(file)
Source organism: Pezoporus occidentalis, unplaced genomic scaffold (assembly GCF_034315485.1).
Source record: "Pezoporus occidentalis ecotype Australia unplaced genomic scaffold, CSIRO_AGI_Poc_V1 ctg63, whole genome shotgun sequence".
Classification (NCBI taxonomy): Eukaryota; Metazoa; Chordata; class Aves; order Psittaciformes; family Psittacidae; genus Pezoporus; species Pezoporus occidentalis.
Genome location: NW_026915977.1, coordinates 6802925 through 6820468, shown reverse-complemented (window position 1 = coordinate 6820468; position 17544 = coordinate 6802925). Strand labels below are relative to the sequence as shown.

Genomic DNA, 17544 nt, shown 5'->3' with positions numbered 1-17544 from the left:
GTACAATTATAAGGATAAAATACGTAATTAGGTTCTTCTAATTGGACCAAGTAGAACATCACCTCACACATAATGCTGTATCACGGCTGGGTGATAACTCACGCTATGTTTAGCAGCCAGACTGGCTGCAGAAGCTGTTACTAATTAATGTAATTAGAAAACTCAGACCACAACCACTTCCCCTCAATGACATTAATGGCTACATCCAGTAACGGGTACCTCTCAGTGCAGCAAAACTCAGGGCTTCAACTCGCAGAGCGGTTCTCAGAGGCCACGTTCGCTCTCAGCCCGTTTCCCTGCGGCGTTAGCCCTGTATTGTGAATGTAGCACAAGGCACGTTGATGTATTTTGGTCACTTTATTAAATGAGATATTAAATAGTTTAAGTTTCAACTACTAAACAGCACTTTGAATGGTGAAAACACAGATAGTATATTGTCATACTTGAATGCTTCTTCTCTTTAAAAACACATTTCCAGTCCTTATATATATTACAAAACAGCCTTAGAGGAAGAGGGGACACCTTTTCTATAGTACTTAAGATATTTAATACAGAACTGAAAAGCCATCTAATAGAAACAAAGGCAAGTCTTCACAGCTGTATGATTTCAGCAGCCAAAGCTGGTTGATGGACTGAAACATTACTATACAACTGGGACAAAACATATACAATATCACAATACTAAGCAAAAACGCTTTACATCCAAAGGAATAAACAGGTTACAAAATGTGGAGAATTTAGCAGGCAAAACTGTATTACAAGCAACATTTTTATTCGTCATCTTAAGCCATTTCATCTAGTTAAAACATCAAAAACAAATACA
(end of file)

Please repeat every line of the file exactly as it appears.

Source organism: Pezoporus occidentalis, unplaced genomic scaffold (assembly GCF_034315485.1).
Source record: "Pezoporus occidentalis ecotype Australia unplaced genomic scaffold, CSIRO_AGI_Poc_V1 ctg63, whole genome shotgun sequence".
Classification (NCBI taxonomy): Eukaryota; Metazoa; Chordata; class Aves; order Psittaciformes; family Psittacidae; genus Pezoporus; species Pezoporus occidentalis.
Genome location: NW_026915977.1, coordinates 6802925 through 6820468, shown reverse-complemented (window position 1 = coordinate 6820468; position 17544 = coordinate 6802925). Strand labels below are relative to the sequence as shown.

Genomic DNA, 17544 nt, shown 5'->3' with positions numbered 1-17544 from the left:
GTACAATTATAAGGATAAAATACGTAATTAGGTTCTTCTAATTGGACCAAGTAGAACATCACCTCACACATAATGCTGTATCACGGCTGGGTGATAACTCACGCTATGTTTAGCAGCCAGACTGGCTGCAGAAGCTGTTACTAATTAATGTAATTAGAAAACTCAGACCACAACCACTTCCCCTCAATGACATTAATGGCTACATCCAGTAACGGGTACCTCTCAGTGCAGCAAAACTCAGGGCTTCAACTCGCAGAGCGGTTCTCAGAGGCCACGTTCGCTCTCAGCCCGTTTCCCTGCGGCGTTAGCCCTGTATTGTGAATGTAGCACAAGGCACGTTGATGTATTTTGGTCACTTTATTAAATGAGATATTAAATAGTTTAAGTTTCAACTACTAAACAGCACTTTGAATGGTGAAAACACAGATAGTATATTGTCATACTTGAATGCTTCTTCTCTTTAAAAACACATTTCCAGTCCTTATATATATTACAAAACAGCCTTAGAGGAAGAGGGGACACCTTTTCTATAGTACTTAAGATATTTAATACAGAACTGAAAAGCCATCTAATAGAAACAAAGGCAAGTCTTCACAGCTGTATGATTTCAGCAGCCAAAGCTGGTTGATGGACTGAAACATTACTATACAACTGGGACAAAACATATACAATATCACAATACTAAGCAAAAACGCTTTACATCCAAAGGAATAAACAGGTTACAAAATGTGGAGAATTTAGCAGGCAAAACTGTATTACAAGCAACATTTTTATTCGTCATCTTAAGCCATTTCATCTAGTTAAAACATCAAAAACAAATACA